Why one new FTA platform will fail

OMVC logoThe Open Mobile Video Coalition has been, well, coalescing over the past three years or so. Its goal sounds pretty good; the OMVC wants to use another platform to spread free TV. But unless it can bag partnerships with some major cell phone manufacturers, this is going to be another solution in search of a problem.

Let’s back up to the beginning. The changeover from analog to digital over-the-air TV killed the signals to millions of old portable analog TVs. The new digital channels work beautifully with HD sets, but a small screen doesn’t really need all those extra pixels. And apparently it’s difficult for a digital TV to maintain its picture if the TV is moving, as in the back seat of a car.

Enter the OMVC, which agreed on a particular type of digital subchannel designed for a particular type of receiver. Mobile viewers will be able to tune in to any of these “mobile TV” channels in their market if they use one of these new mobile TV receivers.

Now let me tick off some of the problems with this plan.

  • Will there be enough mobile TV channels to make viewers want to buy a receiver? I sympathize with the OMVC, which has a chicken-egg problem. They’re trying to get enough stations in enough markets to broadcast enough mobile TV channels that electronics manufacturers will feel good about creating more mobile TV receivers. And the OMVC needs to have some mobile TV receivers available so enough stations will want to devote some broadcast bandwidth to mobile TV. But will this reach critical mass in enough markets to reward the broadcasters and manufacturers?
  • Will these channels be free? As the OMVC tries to get as many stations as it can under its tent, it’s stayed kind of fuzzy about subscription channels. Clearly, some stations want to broadcast some kind of pay TV, hopefully as a supplement to some free channels. OMVC just chose Neustar as its “Mobile DTV Trust Authority”, or DRM system, so pay-TV channels are a definite possibility. I thought that the failure of Flo TV showed that there aren’t many consumers who are ready to buy a mobile TV device and pay for a subscription to watch it.
  • Who’s going to watch? The prototypical mobile TV viewer is a commuter on a train. Otherwise, hmm. You can’t watch while you’re driving to work. If you’re home, you can get a better picture on your regular set. If you’re sitting at work, or sitting in a stadium, or if the power goes out, you can watch from a regular, battery-powered portable digital TV. So how many train commuters are there? Will the signal reach down into subways?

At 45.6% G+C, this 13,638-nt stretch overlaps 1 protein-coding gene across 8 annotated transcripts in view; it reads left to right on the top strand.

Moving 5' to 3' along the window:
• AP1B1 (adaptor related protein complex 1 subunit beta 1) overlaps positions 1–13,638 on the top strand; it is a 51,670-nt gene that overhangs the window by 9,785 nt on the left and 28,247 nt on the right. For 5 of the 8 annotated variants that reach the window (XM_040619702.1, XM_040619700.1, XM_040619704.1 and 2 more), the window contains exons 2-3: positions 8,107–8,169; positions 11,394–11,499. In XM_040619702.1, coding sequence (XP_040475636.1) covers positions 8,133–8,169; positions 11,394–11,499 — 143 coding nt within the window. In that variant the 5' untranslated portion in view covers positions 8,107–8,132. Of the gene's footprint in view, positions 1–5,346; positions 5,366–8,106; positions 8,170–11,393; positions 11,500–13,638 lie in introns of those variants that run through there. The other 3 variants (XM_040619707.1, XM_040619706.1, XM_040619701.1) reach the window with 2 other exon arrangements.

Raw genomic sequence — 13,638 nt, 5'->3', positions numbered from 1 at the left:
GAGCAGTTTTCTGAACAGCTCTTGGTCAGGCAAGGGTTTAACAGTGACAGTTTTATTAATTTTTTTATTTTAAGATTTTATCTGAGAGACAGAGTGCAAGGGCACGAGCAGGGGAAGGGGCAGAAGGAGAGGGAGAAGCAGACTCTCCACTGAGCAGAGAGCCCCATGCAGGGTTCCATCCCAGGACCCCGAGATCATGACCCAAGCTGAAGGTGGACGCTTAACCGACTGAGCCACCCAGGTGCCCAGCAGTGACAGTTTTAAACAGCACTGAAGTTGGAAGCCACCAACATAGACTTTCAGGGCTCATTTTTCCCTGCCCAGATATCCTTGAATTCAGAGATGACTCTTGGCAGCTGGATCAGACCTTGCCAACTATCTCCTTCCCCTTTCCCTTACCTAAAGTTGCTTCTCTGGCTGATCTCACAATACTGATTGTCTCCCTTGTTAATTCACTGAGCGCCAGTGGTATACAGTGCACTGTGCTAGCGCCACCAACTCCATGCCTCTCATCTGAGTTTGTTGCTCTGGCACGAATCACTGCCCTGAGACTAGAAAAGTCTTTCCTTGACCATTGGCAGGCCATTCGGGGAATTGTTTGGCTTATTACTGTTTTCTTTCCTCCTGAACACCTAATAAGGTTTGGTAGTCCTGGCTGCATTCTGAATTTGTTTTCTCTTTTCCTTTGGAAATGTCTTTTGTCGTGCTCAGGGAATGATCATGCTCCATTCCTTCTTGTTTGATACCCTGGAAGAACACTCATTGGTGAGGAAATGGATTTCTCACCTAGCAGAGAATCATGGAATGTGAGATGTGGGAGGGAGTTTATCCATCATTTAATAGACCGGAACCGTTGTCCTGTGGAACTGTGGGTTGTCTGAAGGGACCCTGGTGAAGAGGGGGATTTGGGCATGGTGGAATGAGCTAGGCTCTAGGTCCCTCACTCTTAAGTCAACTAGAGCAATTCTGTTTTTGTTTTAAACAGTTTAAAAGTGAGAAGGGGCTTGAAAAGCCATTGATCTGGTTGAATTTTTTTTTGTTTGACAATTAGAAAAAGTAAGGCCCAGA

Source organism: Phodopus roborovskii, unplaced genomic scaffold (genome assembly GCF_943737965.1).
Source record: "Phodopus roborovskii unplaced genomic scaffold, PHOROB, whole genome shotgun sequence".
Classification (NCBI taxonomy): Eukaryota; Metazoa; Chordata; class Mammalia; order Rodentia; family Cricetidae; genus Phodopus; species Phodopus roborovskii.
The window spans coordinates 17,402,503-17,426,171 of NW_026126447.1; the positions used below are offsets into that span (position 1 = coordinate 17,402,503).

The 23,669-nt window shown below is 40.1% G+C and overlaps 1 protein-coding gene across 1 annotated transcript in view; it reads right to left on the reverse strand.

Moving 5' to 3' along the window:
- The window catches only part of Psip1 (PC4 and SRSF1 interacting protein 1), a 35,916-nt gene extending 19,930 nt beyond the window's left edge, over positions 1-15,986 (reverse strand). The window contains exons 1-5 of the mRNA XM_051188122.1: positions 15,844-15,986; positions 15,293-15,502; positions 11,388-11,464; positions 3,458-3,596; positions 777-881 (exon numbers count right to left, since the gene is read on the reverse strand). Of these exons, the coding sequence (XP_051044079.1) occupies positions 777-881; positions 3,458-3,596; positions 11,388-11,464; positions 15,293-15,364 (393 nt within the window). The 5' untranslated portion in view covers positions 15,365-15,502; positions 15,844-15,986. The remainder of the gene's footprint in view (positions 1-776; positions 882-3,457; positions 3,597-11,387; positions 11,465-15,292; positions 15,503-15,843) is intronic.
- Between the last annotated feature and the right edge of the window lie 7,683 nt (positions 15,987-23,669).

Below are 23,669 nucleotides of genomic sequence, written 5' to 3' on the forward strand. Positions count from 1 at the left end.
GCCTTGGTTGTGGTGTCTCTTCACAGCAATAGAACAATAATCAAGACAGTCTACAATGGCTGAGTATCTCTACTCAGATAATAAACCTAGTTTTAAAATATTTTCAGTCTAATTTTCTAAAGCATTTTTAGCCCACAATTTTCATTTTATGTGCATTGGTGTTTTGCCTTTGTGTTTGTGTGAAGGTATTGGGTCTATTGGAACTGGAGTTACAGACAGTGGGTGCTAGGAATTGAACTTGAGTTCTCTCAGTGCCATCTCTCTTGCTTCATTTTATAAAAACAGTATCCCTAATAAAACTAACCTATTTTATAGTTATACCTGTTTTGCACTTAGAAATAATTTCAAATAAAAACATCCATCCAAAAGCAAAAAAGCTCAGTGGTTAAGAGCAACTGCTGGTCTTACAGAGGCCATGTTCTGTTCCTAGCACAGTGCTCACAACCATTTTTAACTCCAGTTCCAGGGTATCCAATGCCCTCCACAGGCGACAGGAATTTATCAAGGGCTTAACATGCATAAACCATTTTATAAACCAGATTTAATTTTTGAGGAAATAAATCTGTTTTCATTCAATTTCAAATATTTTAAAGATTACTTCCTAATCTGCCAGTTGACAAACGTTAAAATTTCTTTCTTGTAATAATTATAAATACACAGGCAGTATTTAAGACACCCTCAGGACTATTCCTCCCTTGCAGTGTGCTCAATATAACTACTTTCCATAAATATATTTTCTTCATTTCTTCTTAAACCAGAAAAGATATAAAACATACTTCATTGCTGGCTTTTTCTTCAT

The only way mobile TV will catch on is if it’s free (or mostly free) and it’s already in your pocket. Later this year, there’s supposed to be a mobile TV device that works with iPhones, and I’ve seen mobile TV USB dongles for netbooks and laptops, but that still requires making customers go out and buy and carry around some extra thingie just to watch mobile TV. On the other hand, if your Android phone or iPhone 5 already had a mobile TV chip built in and the antenna was your earbuds, that would make a nice feature. You might find yourself watching local news while you waited in a checkout line. But that’s only if you didn’t have to buy or do anything extra to the phone you were probably going to get anyway.

The OMVC will be exhibiting at the NAB Show again this year, (free exhibits pass still available here) and it promises to show off a prototype mobile phone equipped with mobile TV. If that works, and if the OMVC can get installed on enough phones, then it has a chance. Unless all that works out, mobile TV is going to be just another failed branch on the tree of technology.